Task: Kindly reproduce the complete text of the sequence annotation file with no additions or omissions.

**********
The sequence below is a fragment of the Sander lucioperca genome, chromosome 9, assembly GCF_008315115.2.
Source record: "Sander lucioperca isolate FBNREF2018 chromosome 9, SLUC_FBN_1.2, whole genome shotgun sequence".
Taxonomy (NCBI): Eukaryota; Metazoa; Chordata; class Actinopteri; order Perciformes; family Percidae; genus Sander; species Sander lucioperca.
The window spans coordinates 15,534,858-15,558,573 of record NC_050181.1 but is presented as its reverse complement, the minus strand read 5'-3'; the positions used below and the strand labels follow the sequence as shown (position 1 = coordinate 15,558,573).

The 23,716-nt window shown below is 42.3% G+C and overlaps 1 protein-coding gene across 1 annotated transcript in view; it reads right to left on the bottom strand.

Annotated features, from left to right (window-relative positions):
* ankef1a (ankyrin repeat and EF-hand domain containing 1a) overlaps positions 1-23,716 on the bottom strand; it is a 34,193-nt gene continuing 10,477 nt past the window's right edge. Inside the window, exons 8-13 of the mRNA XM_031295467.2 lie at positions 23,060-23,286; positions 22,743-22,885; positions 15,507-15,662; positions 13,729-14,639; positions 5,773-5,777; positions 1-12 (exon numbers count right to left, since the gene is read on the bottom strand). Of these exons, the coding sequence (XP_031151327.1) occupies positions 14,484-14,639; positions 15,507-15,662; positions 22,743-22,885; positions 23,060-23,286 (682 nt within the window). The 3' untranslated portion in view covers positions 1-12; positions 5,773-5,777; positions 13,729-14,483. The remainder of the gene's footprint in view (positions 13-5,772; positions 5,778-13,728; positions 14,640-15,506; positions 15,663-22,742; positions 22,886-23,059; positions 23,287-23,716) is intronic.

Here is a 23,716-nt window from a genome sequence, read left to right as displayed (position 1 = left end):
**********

The sequence below is a fragment of the Sander lucioperca genome, chromosome 9, assembly GCF_008315115.2.
Source record: "Sander lucioperca isolate FBNREF2018 chromosome 9, SLUC_FBN_1.2, whole genome shotgun sequence".
Taxonomy (NCBI): Eukaryota; Metazoa; Chordata; class Actinopteri; order Perciformes; family Percidae; genus Sander; species Sander lucioperca.
The window spans coordinates 15,534,858-15,558,573 of record NC_050181.1 but is presented as its reverse complement, the minus strand read 5'-3'; the positions used below and the strand labels follow the sequence as shown (position 1 = coordinate 15,558,573).

The 23,716-nt window shown below is 42.3% G+C and overlaps 1 protein-coding gene across 1 annotated transcript in view; it reads right to left on the bottom strand.

Annotated features, from left to right (window-relative positions):
* ankef1a (ankyrin repeat and EF-hand domain containing 1a) overlaps positions 1-23,716 on the bottom strand; it is a 34,193-nt gene continuing 10,477 nt past the window's right edge. Inside the window, exons 8-13 of the mRNA XM_031295467.2 lie at positions 23,060-23,286; positions 22,743-22,885; positions 15,507-15,662; positions 13,729-14,639; positions 5,773-5,777; positions 1-12 (exon numbers count right to left, since the gene is read on the bottom strand). Of these exons, the coding sequence (XP_031151327.1) occupies positions 14,484-14,639; positions 15,507-15,662; positions 22,743-22,885; positions 23,060-23,286 (682 nt within the window). The 3' untranslated portion in view covers positions 1-12; positions 5,773-5,777; positions 13,729-14,483. The remainder of the gene's footprint in view (positions 13-5,772; positions 5,778-13,728; positions 14,640-15,506; positions 15,663-22,742; positions 22,886-23,059; positions 23,287-23,716) is intronic.

Here is a 23,716-nt window from a genome sequence, read left to right as displayed (position 1 = left end):